The barely reported highlight of Russian President Vladimir Putin’s visit to Tehran for the Caspian Sea summit last week was a key face-to-face meeting with Supreme Leader Ayatollah Ali Khamenei.
A high-level diplomatic source in Tehran tells Asia Times Online that essentially Putin and the Supreme Leader have agreed on a plan to nullify the George W. Bush administration’s relentless drive towards launching a preemptive attack, perhaps a tactical nuclear strike, against Iran. An American attack on Iran will be viewed by Moscow as an attack on Russia.
But then, as if this were not enough of a political bombshell, came the abrupt resignation of Ali Larijani as top Iranian nuclear negotiator. Early this week in Rome, Larijani told the IRNA news agency that “Iran’s nuclear policies are stable and will not change with the replacement of the secretary of the Supreme National Security Council [SNSC].” Larijani will keep attending SNSC meetings, now as a representative of the Supreme Leader. He even took time to remind the West that in the Islamic Republic all key decisions regarding the civilian nuclear program are made by the Supreme Leader. Larijani actually went to Rome to meet with the European Union’s Javier Solana alongside Iran’s new negotiator, Saeed Jalili, a former member of the Islamic Revolutionary Guards Corps (IRGC), just like President Mahmud Ahmadinejad.
In itself, the Putin-Khamenei meeting was extraordinary, because the Supreme Leader rarely receives foreign statesmen for closed talks, even one as crucial as Putin. The Russian president, according to the diplomatic source, told the Supreme Leader he may hold the ultimate solution regarding the endlessly controversial Iranian nuclear dossier. According to IRNA, the Supreme Leader, after stressing that the Iranian civilian nuclear program will continue unabated, said. “We will ponder your words and proposal.”
Larijani himself had told the Iranian media that Putin had a “special plan” and the Supreme Leader observed that the plan was “ponderable.” The problem is that Ahmadinejad publicly denied the Russians had volunteered a new plan.
Iranian hawks close to Ahmadinejad are spinning that Putin’s proposal involves Iran temporarily suspending uranium enrichment in exchange for no more United Nations sanctions. That’s essentially what International Atomic Energy Agency chief Mohammad ElBaradei has been working on all along. The key issue is what – in practical terms – will Iran get in return. Obviously it’s not the EU’s Solana who will have the answer. But as far as Russia is concerned, strategically nothing will appease it except a political/diplomatic solution for the Iranian nuclear dossier.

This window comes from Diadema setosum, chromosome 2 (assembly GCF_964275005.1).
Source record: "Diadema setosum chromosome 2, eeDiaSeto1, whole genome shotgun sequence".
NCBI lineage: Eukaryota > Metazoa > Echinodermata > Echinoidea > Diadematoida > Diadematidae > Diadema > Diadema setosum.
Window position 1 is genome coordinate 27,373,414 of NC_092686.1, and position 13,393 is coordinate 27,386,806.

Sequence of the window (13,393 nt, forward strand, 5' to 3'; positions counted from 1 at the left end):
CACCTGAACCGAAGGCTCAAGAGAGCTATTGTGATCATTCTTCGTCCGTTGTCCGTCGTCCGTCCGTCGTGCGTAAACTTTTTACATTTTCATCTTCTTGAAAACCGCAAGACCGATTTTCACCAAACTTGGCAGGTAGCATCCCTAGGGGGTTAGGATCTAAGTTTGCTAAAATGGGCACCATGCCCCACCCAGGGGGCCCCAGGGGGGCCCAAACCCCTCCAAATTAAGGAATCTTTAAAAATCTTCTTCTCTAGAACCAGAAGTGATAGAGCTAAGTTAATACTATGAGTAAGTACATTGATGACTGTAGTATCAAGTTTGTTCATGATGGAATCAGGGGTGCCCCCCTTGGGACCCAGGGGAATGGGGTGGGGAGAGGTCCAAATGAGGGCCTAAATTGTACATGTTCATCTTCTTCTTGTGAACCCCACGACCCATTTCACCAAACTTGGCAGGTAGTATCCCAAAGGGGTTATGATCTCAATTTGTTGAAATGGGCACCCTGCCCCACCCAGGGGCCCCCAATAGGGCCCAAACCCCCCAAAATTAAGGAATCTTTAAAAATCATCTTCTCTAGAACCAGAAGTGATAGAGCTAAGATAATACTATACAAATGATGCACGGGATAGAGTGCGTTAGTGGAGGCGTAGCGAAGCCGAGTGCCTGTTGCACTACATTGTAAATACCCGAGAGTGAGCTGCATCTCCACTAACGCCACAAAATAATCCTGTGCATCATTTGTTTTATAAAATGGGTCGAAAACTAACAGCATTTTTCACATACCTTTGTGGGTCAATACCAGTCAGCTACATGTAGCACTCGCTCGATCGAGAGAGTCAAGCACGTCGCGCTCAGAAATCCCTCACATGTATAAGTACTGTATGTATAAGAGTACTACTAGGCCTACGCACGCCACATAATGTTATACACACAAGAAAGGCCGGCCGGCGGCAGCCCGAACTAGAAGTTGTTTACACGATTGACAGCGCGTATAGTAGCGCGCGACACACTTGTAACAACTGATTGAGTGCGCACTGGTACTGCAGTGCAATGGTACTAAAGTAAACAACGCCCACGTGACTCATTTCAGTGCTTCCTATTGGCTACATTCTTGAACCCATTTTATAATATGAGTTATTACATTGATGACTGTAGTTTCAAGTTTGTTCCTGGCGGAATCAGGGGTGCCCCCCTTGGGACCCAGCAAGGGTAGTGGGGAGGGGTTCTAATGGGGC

US Vice President Dick Cheney – who even Senator Hillary Clinton now refers to as Darth Vader – must be foaming at the mouth; but the fact is that after the Caspian summit, Iran and Russia are officially entangled in a strategic partnership. World War III, for them, is definitely not on the cards.
Let’s read from the same script
The apparent internal controversy on how exactly Putin and the Supreme Leader are on the same wavelength belies a serious rift in the higher spheres of the Islamic Republic. The replacement of Larijani, a realist hawk, by Jalili, an unknown quantity with an even more hawkish background, might spell an Ahmadinejad victory. It’s not that simple.
The powerful Ali Akbar Velayati, the diplomatic adviser to the Supreme Leader, said he didn’t like the replacement one bit. Even worse: regarding the appalling record of the Ahmadinejad presidency when it comes to the economy, all-out criticism is now the norm. Another former nuclear negotiator, Hassan Rowhani, told the Etemad-e Melli newspaper, “The effects of the [UN] sanctions are visible. Our situation gets worse day by day.”
Ahmadinejad for the past two months has been placing his former IRGC brothers-in-arms in key posts, like the presidency of the central bank and the Oil, Industry and Interior ministries. Internal repression is rife. On Sunday, hundreds of students protested at the Amir-Kabir University in Tehran, calling for “Death to the dictator.”
The wily, ultimate pragmatist Hashemi Rafsanjani, now leader of the Council of Experts and in practice a much more powerful figure than Ahmadinejad, took no time to publicly reflect that “we can’t bend people’s thoughts with dictatorial regimes.”
This week, the Supreme Leader himself intervened, saying, “I approve of this government, but this does not mean that I approve of everything they do.” Under the currently explosive circumstances, this also amounts to a political bombshell.
As if anyone needed to be reminded, the buck – or rial – stops with the Supreme Leader, whose last wish on earth is to furnish a pretext for the Bush administration to launch World War III. If Ahmadinejad now deviates from a carefully crafted strategic script, the Supreme Leader may simply get rid of him.
Pepe Escobar is the author of Globalistan: How the Globalized World is Dissolving into Liquid War (Nimble Books, 2007).